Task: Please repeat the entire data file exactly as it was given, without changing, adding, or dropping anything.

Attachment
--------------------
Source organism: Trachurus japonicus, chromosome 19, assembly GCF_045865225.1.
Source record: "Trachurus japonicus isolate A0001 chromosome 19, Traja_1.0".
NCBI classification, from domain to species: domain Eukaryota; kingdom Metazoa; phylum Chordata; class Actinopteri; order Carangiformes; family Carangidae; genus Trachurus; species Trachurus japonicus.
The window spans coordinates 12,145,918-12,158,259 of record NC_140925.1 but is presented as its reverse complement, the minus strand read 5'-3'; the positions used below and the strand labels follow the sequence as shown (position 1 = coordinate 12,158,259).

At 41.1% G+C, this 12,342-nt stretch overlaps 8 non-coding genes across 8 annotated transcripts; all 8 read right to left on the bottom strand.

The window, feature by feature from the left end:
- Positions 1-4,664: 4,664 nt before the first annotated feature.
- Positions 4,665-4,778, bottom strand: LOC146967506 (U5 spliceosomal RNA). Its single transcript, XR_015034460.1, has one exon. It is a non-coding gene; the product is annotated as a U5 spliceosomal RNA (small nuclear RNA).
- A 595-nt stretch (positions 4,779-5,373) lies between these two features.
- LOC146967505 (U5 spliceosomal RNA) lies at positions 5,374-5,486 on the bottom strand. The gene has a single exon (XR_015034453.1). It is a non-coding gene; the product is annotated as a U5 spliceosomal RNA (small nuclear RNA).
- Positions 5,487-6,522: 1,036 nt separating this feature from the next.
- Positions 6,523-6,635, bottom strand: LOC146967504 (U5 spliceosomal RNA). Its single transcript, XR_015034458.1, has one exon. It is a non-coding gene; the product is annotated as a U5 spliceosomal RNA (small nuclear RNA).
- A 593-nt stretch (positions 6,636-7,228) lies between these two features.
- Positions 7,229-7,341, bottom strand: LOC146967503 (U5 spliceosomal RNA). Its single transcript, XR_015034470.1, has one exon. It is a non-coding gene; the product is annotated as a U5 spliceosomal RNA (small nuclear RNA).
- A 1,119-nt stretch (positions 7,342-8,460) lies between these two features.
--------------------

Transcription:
Source organism: Trachurus japonicus, chromosome 19, assembly GCF_045865225.1.
Source record: "Trachurus japonicus isolate A0001 chromosome 19, Traja_1.0".
NCBI classification, from domain to species: domain Eukaryota; kingdom Metazoa; phylum Chordata; class Actinopteri; order Carangiformes; family Carangidae; genus Trachurus; species Trachurus japonicus.
The window spans coordinates 12,145,918-12,158,259 of record NC_140925.1 but is presented as its reverse complement, the minus strand read 5'-3'; the positions used below and the strand labels follow the sequence as shown (position 1 = coordinate 12,158,259).

At 41.1% G+C, this 12,342-nt stretch overlaps 8 non-coding genes across 8 annotated transcripts; all 8 read right to left on the bottom strand.

The window, feature by feature from the left end:
- Positions 1-4,664: 4,664 nt before the first annotated feature.
- Positions 4,665-4,778, bottom strand: LOC146967506 (U5 spliceosomal RNA). Its single transcript, XR_015034460.1, has one exon. It is a non-coding gene; the product is annotated as a U5 spliceosomal RNA (small nuclear RNA).
- A 595-nt stretch (positions 4,779-5,373) lies between these two features.
- LOC146967505 (U5 spliceosomal RNA) lies at positions 5,374-5,486 on the bottom strand. The gene has a single exon (XR_015034453.1). It is a non-coding gene; the product is annotated as a U5 spliceosomal RNA (small nuclear RNA).
- Positions 5,487-6,522: 1,036 nt separating this feature from the next.
- Positions 6,523-6,635, bottom strand: LOC146967504 (U5 spliceosomal RNA). Its single transcript, XR_015034458.1, has one exon. It is a non-coding gene; the product is annotated as a U5 spliceosomal RNA (small nuclear RNA).
- A 593-nt stretch (positions 6,636-7,228) lies between these two features.
- Positions 7,229-7,341, bottom strand: LOC146967503 (U5 spliceosomal RNA). Its single transcript, XR_015034470.1, has one exon. It is a non-coding gene; the product is annotated as a U5 spliceosomal RNA (small nuclear RNA).
- A 1,119-nt stretch (positions 7,342-8,460) lies between these two features.